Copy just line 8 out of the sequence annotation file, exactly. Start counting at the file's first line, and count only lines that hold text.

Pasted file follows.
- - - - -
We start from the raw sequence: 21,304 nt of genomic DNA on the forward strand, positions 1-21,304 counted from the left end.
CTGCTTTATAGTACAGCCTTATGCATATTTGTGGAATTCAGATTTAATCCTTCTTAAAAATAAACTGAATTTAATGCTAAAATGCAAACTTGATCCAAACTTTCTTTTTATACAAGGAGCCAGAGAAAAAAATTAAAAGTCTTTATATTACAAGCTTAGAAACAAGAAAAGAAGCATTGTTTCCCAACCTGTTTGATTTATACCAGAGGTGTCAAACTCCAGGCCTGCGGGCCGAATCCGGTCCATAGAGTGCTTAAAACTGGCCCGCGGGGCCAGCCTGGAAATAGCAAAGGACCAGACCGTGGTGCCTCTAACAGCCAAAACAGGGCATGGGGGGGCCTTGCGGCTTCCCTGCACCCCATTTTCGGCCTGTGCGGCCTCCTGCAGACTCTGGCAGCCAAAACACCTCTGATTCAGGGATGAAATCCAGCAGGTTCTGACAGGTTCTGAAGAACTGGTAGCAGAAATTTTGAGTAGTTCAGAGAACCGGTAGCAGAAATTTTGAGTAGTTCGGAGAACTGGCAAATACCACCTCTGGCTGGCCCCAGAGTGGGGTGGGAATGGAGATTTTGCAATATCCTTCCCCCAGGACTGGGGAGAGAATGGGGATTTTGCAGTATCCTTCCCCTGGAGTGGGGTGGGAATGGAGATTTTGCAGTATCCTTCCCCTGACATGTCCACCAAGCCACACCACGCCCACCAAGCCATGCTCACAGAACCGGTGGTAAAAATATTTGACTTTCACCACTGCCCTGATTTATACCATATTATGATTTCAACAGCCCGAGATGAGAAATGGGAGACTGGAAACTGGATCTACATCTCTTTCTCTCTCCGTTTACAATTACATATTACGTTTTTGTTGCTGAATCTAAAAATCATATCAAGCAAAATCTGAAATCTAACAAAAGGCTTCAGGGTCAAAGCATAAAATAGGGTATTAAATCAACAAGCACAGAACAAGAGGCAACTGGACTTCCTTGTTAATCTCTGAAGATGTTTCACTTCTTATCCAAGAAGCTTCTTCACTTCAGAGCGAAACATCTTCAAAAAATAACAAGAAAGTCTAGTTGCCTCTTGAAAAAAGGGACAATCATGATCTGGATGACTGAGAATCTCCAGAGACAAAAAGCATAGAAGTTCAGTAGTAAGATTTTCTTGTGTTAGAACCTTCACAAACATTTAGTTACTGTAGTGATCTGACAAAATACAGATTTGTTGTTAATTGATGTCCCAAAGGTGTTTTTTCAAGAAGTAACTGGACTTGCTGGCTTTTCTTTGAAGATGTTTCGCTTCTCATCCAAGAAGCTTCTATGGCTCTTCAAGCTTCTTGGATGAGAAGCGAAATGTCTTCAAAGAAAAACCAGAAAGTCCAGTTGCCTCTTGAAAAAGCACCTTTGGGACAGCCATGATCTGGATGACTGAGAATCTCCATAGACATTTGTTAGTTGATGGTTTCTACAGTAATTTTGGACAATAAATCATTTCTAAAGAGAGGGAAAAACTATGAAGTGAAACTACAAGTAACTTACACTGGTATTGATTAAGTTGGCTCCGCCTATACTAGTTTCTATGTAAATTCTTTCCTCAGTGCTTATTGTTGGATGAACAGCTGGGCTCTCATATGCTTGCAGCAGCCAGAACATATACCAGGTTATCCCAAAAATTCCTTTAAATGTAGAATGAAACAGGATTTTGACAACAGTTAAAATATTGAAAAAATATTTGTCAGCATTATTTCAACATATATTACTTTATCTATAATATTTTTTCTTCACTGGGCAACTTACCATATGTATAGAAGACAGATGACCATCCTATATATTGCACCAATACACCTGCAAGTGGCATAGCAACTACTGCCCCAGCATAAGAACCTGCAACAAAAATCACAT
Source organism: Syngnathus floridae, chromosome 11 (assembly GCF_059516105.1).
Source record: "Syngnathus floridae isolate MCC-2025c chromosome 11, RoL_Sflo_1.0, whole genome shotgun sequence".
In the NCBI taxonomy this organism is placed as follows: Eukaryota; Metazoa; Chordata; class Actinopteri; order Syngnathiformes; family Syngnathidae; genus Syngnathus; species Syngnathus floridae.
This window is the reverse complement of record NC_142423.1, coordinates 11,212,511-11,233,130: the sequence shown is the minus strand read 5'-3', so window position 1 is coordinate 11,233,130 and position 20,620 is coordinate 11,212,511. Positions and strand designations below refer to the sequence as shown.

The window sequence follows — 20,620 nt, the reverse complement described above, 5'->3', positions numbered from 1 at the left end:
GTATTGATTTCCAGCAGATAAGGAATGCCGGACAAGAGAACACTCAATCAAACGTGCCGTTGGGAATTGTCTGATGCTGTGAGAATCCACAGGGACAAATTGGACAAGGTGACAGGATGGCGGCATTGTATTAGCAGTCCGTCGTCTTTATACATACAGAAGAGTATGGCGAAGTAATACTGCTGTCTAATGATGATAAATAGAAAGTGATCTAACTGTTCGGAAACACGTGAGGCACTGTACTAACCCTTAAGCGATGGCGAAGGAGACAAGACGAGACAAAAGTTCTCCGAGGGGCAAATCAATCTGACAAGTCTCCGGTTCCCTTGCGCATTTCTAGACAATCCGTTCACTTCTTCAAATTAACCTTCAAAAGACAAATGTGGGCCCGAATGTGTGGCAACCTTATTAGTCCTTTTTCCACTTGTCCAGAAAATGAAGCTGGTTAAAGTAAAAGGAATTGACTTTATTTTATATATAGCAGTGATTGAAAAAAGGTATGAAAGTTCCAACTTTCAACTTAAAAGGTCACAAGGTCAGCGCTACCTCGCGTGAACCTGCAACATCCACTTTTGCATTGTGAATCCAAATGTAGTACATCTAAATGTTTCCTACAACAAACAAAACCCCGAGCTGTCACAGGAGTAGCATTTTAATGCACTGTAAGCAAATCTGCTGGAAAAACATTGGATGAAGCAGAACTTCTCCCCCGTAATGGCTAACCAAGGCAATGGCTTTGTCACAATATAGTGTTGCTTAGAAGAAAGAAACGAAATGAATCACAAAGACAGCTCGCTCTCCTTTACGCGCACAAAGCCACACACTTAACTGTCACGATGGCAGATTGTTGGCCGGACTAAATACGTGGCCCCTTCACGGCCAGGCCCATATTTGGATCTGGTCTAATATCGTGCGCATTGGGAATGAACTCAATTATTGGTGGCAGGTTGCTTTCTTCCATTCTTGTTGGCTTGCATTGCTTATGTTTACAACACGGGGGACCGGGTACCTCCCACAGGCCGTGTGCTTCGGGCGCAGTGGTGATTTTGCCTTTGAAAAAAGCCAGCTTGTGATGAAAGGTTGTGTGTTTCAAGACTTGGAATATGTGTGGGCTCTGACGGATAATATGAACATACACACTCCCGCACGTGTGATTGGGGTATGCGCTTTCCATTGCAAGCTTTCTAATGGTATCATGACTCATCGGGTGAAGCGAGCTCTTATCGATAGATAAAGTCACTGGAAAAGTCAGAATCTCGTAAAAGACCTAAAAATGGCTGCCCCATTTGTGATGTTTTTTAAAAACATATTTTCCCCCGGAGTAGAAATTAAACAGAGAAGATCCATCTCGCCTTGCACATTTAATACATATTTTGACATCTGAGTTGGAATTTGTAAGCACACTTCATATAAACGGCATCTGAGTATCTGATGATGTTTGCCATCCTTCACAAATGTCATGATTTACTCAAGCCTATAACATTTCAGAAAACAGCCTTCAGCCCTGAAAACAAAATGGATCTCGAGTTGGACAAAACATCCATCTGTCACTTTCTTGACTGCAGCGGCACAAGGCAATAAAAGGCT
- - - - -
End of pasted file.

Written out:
GTATTGATTTCCAGCAGATAAGGAATGCCGGACAAGAGAACACTCAATCAAACGTGCCGTTGGGAATTGTCTGATGCTGTGAGAATCCACAGGGACAAATTGGACAAGGTGACAGGATGGCGGCATTGTATTAGCAGTCCGTCGTCTTTATACATACAGAAGAGTATGGCGAAGTAATACTGCTGTCTAATGATGATAAATAGAAAGTGATCTAACTGTTCGGAAACACGTGAGGCACTGTACTAACCCTTAAGCGATGGCGAAGGAGACAAGACGAGACAAAAGTTCTCCGAGGGGCAAATCAATCTGACAAGTCTCCGGTTCCCTTGCGCATTTCTAGACAATCCGTTCACTTCTTCAAATTAACCTTCAAAAGACAAATGTGGGCCCGAATGTGTGGCAACCTTATTAGTCCTTTTTCCACTTGTCCAGAAAATGAAGCTGGTTAAAGTAAAAGGAATTGACTTTATTTTATATATAGCAGTGATTGAAAAAAGGTATGAAAGTTCCAACTTTCAACTTAAAAGGTCACAAGGTCAGCGCTACCTCGCGTGAACCTGCAACATCCACTTTTGCATTGTGAATCCAAATGTAGTACATCTAAATGTTTCCTACAACAAACAAAACCCCGAGCTGTCACAGGAGTAGCATTTTAATGCACTGTAAGCAAATCTGCTGGAAAAACATTGGATGAAGCAGAACTTCTCCCCCGTAATGGCTAACCAAGGCAATGGCTTTGTCACAATATAGTGTTGCTTAGAAGAAAGAAACGAAATGAATCACAAAGACAGCTCGCTCTCCTTTACGCGCACAAAGCCACACACTTAACTGTCACGATGGCAGATTGTTGGCCGGACTAAATACGTGGCCCCTTCACGGCCAGGCCCATATTTGGATCTGGTCTAATATCGTGCGCATTGGGAATGAACTCAATTATTGGTGGCAGGTTGCTTTCTTCCATTCTTGTTGGCTTGCATTGCTTATGTTTACAACACGGGGGACCGGGTACCTCCCACAGGCCGTGTGCTTCGGGCGCAGTGGTGATTTTGCCTTTGAAAAAAGCCAGCTTGTGATGAAAGGTTGTGTGTTTCAAGACTTGGAATATGTGTGGGCTCTGACGGATAATATGAACATACACACTCCCGCACGTGTGATTGGGGTATGCGCTTTCCATTGCAAGCTTTCTAATGGTATCATGACTCATCGGGTGAAGCGAGCTCTTATCGATAGATAAAGTCACTGGAAAAGTCAGAATCTCGTAAAAGACCTAAAAATGGCTGCCCCATTTGTGATGTTTTTTAAAAACATATTTTCCCCCGGAGTAGAAATTAAACAGAGAAGATCCATCTCGCCTTGCACATTTAATACATATTTTGACATCTGAGTTGGAATTTGTAAGCACACTTCATATAAACGGCATCTGAGTATCTGATGATGTTTGCCATCCTTCACAAATGTCATGATTTACTCAAGCCTATAACATTTCAGAAAACAGCCTTCAGCCCTGAAAACAAAATGGATCTCGAGTTGGACAAAACATCCATCTGTCACTTTCTTGACTGCAGCGGCACAAGGCAATAAAAGGCT